For example, a study published in the scientific journal Nature Communications confirmed that men with strong, healthy immune systems are typically seen as more attractive by women.
Another study from Peninsula College of Medicine and Dentistry at Exerter’s University in the U.K. found that a strong immune system can help us reduce our risk of Alzheimer’s disease and elderly dementia.
A third study from Johns Hopkins found that people with HIV who for years and even decades show extremely low levels of the virus in their blood and who never experience full-blown AIDS and remain symptom free without treatment because of the strength of their immune systems.
In fact, a strong immune system can help us avoid all sorts of infections, diseases, and other health problems. Unfortunately, the common Western lifestyle can significantly hamper the health of the immune system. A lack of sleep, for instance, along with consuming too much sugar and fat, smoking, failing to get regular exercise, experiencing too much stress, not drinking enough water, and being overweight can all weaken the immune system.
If you’re interested in living with optimal health, try these tips to make sure your immune system is as strong as it can be!
Many foods can help boost your immune system because they help support the production and action of key cells.
- Carrots & Sweet Potatoes: Most yellow and orange fruits and vegetables contain beta-carotene. This nutrient helps increase the production of T-cells, which orchestrate the immune system’s response to infected or malignant cells.
- Garlic: This spice stimulates the production of infection-fighting white cells and boosts natural killer cell activity. It also increases the efficiency of antibody production.
- Spinach: It’s high in antioxidants, which protect the cells against environmental pollutants. Other foods high in antibiotics include berries, red beans, and artichokes.
- Kiwi & Oranges: These are high in vitamin C, which helps protect against infection.
- Salmon: Omega-3 fatty acids increase the activity of phagocytes, which are the white blood cells that eat up bacteria. They can also protect the body against damages from infection. Other sources include flaxseed and mackerel.
- Oysters: These are high in zinc, which increases the production of white blood cells that fight infection. It also increases killer cells that fight against cancer.
- Tuna: Tuna is rich in selenium, which increases natural killer cells and mobilizes cancer-fighting cells. Other sources include lobster, shrimp, sunflower seeds and Brazil nuts.
- Reishi Mushroom: The active constituents in this mushroom are thought to include both beta-glucan polysaccharides and triterpenes. Extracts of reishi can stimulate macrophages and alter the levels of TNF and interleukins—overall enhancing the immune response.
Though we all try to eat a healthy diet and get enough sleep, life sometimes gets in the way! When that happens, adding a few key herbs to our daily routine can help us keep the immune system strong and protecting us from illness.
- Echinacea: Echinacea is widely used to fight the common cold and upper respiratory infections, as well as urinary tract infections and gum disease. Scientific studies have found that taking Echinacea when you first notice cold symptoms can help reduce symptoms. Taking Echinacea also seems to help lower the risk of recurrence of vaginal yeast infections. Overall, Echinacea has been found to stimulate the overall activity of the cells responsible for fighting infections.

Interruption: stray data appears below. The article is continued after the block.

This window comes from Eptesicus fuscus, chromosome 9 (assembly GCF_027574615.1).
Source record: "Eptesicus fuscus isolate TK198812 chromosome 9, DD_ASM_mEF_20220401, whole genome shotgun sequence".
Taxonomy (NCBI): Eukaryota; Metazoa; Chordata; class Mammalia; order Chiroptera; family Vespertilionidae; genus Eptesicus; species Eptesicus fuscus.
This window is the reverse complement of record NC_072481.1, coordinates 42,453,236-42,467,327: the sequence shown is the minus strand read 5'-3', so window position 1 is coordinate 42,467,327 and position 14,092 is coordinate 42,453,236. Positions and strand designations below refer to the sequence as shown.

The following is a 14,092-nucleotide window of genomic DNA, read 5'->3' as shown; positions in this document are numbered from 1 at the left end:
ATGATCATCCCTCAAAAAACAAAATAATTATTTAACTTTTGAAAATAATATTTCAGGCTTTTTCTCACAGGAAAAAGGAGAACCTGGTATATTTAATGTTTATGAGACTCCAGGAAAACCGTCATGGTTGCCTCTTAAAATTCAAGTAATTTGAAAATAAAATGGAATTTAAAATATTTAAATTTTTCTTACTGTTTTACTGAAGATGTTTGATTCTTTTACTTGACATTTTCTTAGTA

- Ginseng: A 2004 study found that subjects who took a ginseng extract had a lower incidence of acute respiratory illness than those who didn’t. A double-blind, placebo-controlled study published in 2005 found that ginseng reduced the duration of colds, as well as the symptoms.
- Curcumin: This spice from turmeric was found in studies to nearly triple the levels of a protein called catheliciden anti-microbial peptide, which in turn, boosts the activity of the immune system.
- Astragalus: According to the American Cancer Society, astragalus, which is a Chinese herbal medicine taken from a plant that is a type of bean, enhances the immune system and fights disease, including cancer and heart disease. In fact, in the U.S., researchers are looking at astragalus as a possible treatment for people whose immune systems have been weakened by chemotherapy or radiation.
- Barberry: Though studies are still preliminary on this one, the University of Maryland Medical Center states that barberry contains the chemical berberine, which has been shown to inhibit the growth of bacteria, and may help the immune system function better. It’s used to ease inflammation and infection of the urinary and gastrointestinal tracts, as well as immune-related skin conditions like psoriasis.
- Mistletoe: Laboratory studies have suggested that mistletoe may support the immune system by increasing the number and activity of various types of white blood cells. European mistletoe showed a strong anticancer effect on certain types of cancer cells in a 2004 study.
- Propolis: A sticky material produced by bees, propolis is rich in antioxidants and other beneficial chemicals. A scientific review published in 2007 reported that propolis increased the activity of macrophages and natural killer cells and the production of antibodies.
- Cat’s Claw: Long used to prevent and treat disease, the inner bark of cat’s claw is used to make liquid extracts, capsules, and teas. Small studies have shown that cat’s claw stimulates part of the immune system, but more human studies are needed. It contains antioxidants and oxindole alkaloids that may enhance the immune system’s capacity to destroy pathogens.